The Center Hill Dam Foundation Remediation Project is located on the Caney Fork River about 96 km (60 miles) east of Nashville, Tennessee. The Caney Fork River is a major tributary of the Cumberland River, which flows into the Ohio River near its mouth at the Mississippi River. The Center Hill Dam was constructed in the late 1940s to produce electricity and assist in flood control. In 2007, the dam’s owner, the United States Army Corp of Engineers (USACE), classified this dam as Dam Safety Action Classification (DSAC) I priority, the highest classification for remediation urgency. The USACE decided immediately to reduce the lake pool level until remediation could be completed.
The USACE determined that the foundation under the earthen embankment needed remediation due to karst features in the limestone bedrock. The foundation remediation phase of the works completed by Bauer is arguably the most critical work that will ultimately remove Center Hill Dam’s high risk status. The essence of the Foundation Remediation Project was to construct a concrete cut-off wall to be used as a seepage barrier.
The project consisted of two major features of work:
- approximately 9,900 m² (106,000 sf) of encasement wall and
- approximately 20,500 m² (221,000 sf) of barrier wall.
The encasement wall has a nominal wall thickness of 2.25 m (7.5 feet) through the embankment, extending from the crest of the dam down to a minimum of 0.6 m (2 feet) into the foundation bedrock. The purpose of the encasement wall was to protect the embankment from collapse during excavation of the barrier wall in the event of drilling fluid loss during the barrier wall excavation that penetrated deep into the karstic bedrock needing the remediation.
The encasement wall was excavated in 3.2 m (10.5 feet) long panels reaching depths of over 60 m (200 feet). Each primary panel was pre-excavated using a hydraulic grab mounted on a BAUER MC 96 machine. Due to the overlap of the panels, the length of the secondary panel pre-excavation was considerably shorter and therefore was performed by the BG 50, the most powerful drilling rig currently made by Bauer. After pre-excavation, the panel was fully excavated using a BC 50 cutter mounted on the BAUER MC 128. Bauer’s B-Tronic system in conjunction with the use of advanced instrumentation and the steering capabilities of the cutter allowed the excavation at depth to be well below the contractual tolerances of 0.25 % panel verticality and six degrees panel rotation, despite locally adverse conditions of a steeply angled soil-rock interface. The encasement wall was constructed from May 2013 through February 2014.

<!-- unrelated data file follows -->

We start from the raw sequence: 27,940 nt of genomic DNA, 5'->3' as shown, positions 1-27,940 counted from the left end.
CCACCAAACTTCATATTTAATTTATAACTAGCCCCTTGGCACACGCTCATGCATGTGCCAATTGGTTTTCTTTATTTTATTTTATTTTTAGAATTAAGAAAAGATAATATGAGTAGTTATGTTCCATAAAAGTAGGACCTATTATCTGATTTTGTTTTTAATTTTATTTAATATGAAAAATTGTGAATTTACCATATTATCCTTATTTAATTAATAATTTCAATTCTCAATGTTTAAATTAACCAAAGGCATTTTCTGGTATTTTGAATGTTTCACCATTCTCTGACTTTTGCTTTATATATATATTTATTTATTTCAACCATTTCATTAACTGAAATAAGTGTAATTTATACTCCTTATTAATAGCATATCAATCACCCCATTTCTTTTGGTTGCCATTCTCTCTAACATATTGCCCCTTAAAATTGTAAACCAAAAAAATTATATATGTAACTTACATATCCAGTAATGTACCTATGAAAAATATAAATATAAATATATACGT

The concrete barrier wall was constructed through the center of the encasement wall extending down into the foundation bedrock for total depth of up to approximately 95 m (310 feet). It was designed by the USACE as a hybrid wall consisting overlapping panels with additional piles overlapping the panel joints to achieve a minimum wall thickness of 0.6 m (2 feet) over the full depth. Based on the ability of the Bauer hydrocutter to excavate the hard rock and maintain excellent verticality, a value engineering proposal was accepted by the client to eliminate the additional piles at the panel joints for the barrier wall construction. Based on the excellent geometric performance by Bauer, the constructed barrier wall minimum thickness is 0.7 m (2.3 feet) with an average thickness of 0.83 m (2.7 feet), exceeding the minimum USACE requirement and providing additional value to the project. The barrier wall was excavated with a pair of 830 mm (2.7 feet) wide BC 40 cutters mounted on the MC 96 and MC 128. The concrete strength of the excavated encasement wall averaged around 35 MPa (5,000 psi) while the foundation bedrock strengths were up to 210 MPa (30,000 psi). The barrier wall was constructed from March 2014 through March 2015.
Scope of work:
• Installation of concrete cut-off wall as a seepage barrier